Effective protection against digital threats.
Safety first: The topic of IT security is key to the success of digitalisation both for the economy as a whole and for each and every company because companies can only use the full potential of digital technologies if unwanted access and manipulation from outside can be successfully prevented and data protected. IT security is much more than just the simple use of firewalls and anti-virus scanners – these technical means are a necessary precondition, but definitely not a sufficient solution when it comes to effectively protecting a company’s IT.
Although the threat in the IT sector may at first glance seem to be more abstract than, say, stealing from a company, this threat is nevertheless very real and should not be underestimated because companies who fail to adequately protect themselves can suffer severe damage.
Malware loaded into the IT system either by hacking or from a USB stick can cause an entire business to collapse. Companies using smart machines in production are particularly at risk because these machines are susceptible to targeted manipulation and disruption. This can cause damage not just as a result of defective products but, in a worst-case scenario, can even bring the production to a halt.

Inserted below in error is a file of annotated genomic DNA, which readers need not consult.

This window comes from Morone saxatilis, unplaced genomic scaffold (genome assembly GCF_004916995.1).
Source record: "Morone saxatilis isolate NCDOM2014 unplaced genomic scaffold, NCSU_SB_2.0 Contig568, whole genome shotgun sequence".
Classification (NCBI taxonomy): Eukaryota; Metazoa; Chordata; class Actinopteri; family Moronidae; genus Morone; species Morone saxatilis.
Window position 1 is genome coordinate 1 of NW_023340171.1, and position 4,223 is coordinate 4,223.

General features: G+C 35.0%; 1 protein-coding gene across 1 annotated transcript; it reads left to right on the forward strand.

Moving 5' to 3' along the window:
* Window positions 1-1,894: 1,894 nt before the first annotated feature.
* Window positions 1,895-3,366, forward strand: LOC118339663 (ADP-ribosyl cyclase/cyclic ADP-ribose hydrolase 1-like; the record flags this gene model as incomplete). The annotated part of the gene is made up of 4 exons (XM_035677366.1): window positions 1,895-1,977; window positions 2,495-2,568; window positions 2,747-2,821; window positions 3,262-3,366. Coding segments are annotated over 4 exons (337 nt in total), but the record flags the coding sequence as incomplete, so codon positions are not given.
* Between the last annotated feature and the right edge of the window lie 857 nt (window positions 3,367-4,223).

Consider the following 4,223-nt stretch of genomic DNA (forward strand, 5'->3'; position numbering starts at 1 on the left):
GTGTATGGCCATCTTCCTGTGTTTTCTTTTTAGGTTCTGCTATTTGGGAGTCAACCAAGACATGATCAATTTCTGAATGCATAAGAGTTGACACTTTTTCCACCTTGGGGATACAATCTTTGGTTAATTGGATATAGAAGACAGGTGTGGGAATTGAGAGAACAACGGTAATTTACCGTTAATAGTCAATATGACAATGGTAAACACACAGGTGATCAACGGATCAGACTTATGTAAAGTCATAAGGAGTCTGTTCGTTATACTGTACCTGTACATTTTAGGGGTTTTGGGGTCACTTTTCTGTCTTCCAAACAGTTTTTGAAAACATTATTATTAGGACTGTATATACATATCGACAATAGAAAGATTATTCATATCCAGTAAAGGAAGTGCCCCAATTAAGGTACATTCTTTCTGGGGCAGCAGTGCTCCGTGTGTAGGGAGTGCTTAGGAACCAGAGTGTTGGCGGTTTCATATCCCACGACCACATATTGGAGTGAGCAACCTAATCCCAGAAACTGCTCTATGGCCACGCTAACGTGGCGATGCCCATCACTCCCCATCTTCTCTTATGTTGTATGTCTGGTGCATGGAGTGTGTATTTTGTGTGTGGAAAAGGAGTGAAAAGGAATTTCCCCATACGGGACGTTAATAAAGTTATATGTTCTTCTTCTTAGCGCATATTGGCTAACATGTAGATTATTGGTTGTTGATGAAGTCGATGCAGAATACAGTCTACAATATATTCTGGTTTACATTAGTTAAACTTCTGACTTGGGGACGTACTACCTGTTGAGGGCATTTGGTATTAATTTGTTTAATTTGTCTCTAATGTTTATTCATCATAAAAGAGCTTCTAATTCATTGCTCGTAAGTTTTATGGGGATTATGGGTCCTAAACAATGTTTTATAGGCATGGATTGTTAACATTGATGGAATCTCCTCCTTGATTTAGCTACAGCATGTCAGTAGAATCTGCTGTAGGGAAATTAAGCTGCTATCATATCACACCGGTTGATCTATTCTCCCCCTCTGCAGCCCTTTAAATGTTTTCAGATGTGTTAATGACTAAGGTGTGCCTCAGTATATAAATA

Legal consequences are also conceivable if, for instance, a company’s customer database is stolen. Since this database contains personal data, the Federal Data Protection Act applies to such cases of data theft with fines of up to 300,000 euro being possible. The damage that this can cause to a company’s reputation must also be considered.
Cyberattacks cannot be fully compared with other security risks, such as intrusion or theft. Because unlike thieves, offenders of IT security adapt very quickly to the state of the art and find increasingly targeted and clever ways to bypass or break into new security systems. This means that protection measures must be developed on an ongoing basis to counteract cyberattacks and in order to remain up to date.
But not only the attacks themselves, also the offenders’ motivation has changed considerably over time. While it was formerly often some kind of competitive ambition that motivated hackers, today’s cyberattacks are often driven by professional crime or industrial espionage. The background is that activities, such as online banking and online shopping, as well as the increasing level of interconnectivity of devices offer more and more starting points for business models like identity theft and blackmail.